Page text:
Cell Phones on Hip May Weaken Bone

Study Suggests Link Between Bone Weakness and Wearing a Cell Phone on the Hip

Medically Reviewed by Louise Chang, MD on October 27, 2009

Oct. 27, 2009 -- Early research suggests that wearing a cell phone on your hip may weaken the area of the pelvis widely used for bone grafting.

Using an X-ray technique used in the diagnosis and monitoring of patients with osteoporosis, researchers from Turkey's Suleyman Demireli University measured pelvic bone density in 150 men who regularly carried their cell phones attached to their belts.

The men carried their phones for an average of 15 hours each day; they had used cell phones for an average of six years.

The researchers found that bone mineral density was slightly less on the side of the pelvis where the mobile phones were carried than on the side that was not in contact with the phones.

The difference was not statistically significant and fell far short of approaching bone density reductions seen in people with osteoporosis.

But the findings raise the possibility that bone density could be adversely affected by electromagnetic fields emitted by cell phones, researcher Tolga Atay, MD, and colleagues note in a news release.

The men in the study were relatively young -- their average age was 32 -- and the researchers hypothesize that bone loss may be more significant in older people with a greater risk for osteoporosis.

The study appears in the September issue of the Journal of Craniofacial Surgery.

It is among the first to suggest that close-proximity, long-term exposure to mobile phones may weaken bones, and the researchers stress that their findings are preliminary.

Second Opinion

Frank Barnes, PhD, who is a distinguished professor of electrical and computer engineering at the University of Colorado, Boulder, tells WebMD that he knows of no other research examining the impact of cell phone exposure on bone density.

Barnes chaired a National Research Council (NRC) committee asked by the FDA to report on the research evaluating cell phone safety.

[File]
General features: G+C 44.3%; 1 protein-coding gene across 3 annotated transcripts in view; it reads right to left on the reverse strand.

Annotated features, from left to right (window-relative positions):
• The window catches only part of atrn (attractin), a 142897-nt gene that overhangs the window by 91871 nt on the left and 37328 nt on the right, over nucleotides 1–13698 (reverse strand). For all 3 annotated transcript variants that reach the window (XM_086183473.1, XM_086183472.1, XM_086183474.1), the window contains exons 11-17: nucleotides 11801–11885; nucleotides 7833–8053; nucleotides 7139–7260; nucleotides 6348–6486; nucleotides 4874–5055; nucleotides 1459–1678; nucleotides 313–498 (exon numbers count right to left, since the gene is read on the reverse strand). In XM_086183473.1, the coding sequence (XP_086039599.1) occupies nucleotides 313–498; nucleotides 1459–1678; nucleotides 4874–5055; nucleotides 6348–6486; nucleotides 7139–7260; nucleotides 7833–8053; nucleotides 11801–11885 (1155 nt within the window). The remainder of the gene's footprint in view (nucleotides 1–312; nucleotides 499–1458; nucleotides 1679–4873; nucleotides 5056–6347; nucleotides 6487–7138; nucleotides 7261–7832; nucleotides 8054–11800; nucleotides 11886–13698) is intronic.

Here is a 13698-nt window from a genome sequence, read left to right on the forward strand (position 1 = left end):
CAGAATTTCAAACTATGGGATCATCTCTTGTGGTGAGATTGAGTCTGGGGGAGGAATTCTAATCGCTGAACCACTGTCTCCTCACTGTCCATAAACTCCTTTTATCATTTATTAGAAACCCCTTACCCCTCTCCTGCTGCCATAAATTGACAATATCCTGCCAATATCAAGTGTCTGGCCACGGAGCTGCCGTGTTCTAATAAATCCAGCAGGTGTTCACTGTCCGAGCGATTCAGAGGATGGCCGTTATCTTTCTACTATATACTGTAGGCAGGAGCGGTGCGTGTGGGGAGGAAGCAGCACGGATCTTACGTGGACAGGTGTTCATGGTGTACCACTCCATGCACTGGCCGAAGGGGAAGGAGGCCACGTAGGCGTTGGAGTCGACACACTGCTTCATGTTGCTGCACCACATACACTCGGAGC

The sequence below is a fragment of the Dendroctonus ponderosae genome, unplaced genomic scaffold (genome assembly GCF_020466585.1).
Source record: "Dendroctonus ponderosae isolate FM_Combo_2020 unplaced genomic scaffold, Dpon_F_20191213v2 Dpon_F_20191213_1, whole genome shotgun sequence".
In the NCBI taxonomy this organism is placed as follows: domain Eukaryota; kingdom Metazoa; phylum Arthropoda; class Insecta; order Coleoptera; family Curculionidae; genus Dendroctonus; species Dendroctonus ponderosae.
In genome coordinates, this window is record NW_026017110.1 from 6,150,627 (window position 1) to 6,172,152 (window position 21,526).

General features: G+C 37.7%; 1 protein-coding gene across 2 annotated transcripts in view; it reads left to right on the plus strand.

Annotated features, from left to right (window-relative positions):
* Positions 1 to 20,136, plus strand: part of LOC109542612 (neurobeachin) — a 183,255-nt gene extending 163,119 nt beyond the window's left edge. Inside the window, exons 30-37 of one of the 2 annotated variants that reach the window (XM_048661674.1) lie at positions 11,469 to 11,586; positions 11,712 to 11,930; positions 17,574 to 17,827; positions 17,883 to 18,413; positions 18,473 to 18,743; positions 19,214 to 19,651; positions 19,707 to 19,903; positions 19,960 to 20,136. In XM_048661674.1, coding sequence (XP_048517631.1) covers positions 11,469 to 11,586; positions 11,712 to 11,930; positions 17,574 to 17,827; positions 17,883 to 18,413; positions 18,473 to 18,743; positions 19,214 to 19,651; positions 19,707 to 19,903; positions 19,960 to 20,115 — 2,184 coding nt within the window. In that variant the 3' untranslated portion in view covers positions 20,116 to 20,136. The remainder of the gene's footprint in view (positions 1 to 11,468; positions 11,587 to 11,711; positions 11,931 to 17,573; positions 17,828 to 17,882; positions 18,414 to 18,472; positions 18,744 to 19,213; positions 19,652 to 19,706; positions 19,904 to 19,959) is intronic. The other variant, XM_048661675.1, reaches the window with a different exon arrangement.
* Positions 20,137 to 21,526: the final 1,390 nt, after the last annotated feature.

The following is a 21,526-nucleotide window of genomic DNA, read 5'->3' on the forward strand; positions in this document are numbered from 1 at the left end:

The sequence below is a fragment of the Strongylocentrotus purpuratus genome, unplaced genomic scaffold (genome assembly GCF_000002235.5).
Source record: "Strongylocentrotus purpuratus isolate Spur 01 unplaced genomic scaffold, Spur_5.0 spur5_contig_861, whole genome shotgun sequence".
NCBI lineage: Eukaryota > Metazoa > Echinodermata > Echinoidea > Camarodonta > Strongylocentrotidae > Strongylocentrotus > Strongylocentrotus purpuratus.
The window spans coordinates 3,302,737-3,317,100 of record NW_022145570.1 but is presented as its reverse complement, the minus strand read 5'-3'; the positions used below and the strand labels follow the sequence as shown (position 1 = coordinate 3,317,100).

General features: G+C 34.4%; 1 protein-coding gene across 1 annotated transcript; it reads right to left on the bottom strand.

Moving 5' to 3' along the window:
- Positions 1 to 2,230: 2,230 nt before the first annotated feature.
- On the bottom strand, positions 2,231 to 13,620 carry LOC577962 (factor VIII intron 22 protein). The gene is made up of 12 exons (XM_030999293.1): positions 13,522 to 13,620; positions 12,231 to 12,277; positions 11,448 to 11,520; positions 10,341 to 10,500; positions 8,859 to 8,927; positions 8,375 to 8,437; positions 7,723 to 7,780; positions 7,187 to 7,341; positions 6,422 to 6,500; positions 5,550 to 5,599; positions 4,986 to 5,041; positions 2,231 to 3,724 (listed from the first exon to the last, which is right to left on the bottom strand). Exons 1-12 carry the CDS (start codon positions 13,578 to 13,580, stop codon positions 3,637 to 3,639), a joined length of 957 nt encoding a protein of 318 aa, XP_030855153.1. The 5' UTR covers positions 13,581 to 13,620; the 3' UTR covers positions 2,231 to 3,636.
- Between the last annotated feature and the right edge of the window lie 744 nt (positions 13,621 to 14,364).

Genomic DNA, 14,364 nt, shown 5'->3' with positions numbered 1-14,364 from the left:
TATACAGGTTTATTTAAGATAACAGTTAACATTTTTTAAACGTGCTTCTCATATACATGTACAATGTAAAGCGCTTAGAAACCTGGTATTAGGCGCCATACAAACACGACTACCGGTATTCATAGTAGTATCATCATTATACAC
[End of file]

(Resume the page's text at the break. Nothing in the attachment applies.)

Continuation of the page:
He points out that electromagnetic waves have been used experimentally to promote bone growth in people with broken bones that would not heal.

Electromagnetic wave treatment has also been found to strengthen bone in research involving patients with osteoporosis.

But Atay and colleagues point out that these studies involved very low electromagnetic wave frequencies of 15 to 72 Hz, while cell phones typically have frequencies of between 900 to 1,800 MHz.

The NRC committee chaired by Barnes published its report in January 2008, concluding that more research is needed to determine if cell phone use is associated with any long-term health problems.

"It is clear that using a cell phone poses no immediate risk," Barnes tells WebMD. "But it may take many years to have the answers we are looking for with regard to long-term risk."

Barnes says there has been very little research aimed at determining whether radiofrequency waves emitted by cell phones pose a risk to specific groups, such as children, adolescents, and pregnant women and their fetuses.

More than 500 studies have been published examining the impact of cell phones on health, with the bulk of the studies exploring whether cell phones cause cancer. The results have been conflicting.

The publication of one of the largest studies ever to explore cell phone use and cancer is expected soon.

The Interphone study, which began over a decade ago and involved cell phone users in 13 countries, was designed to determine if cell phone use causes brain tumors.

But Barnes says this question may not be answered for several decades.

"People have only been using cell phones heavily for about 10 years," he says. "If the latency period [for cancer] is 30 or 40 years, the data we have now isn't going to tell us much."

Show Sources


Atay, T. The Journal of Craniofacial Surgery, September 2009; vol 20: pp 1556-1560.

Frank S. Barnes, PhD, distinguished professor of electrical and computer engineering, University of Colorado, Boulder.

News release, Lippincott Williams & Wilkins.

News release, National Academy of Sciences.

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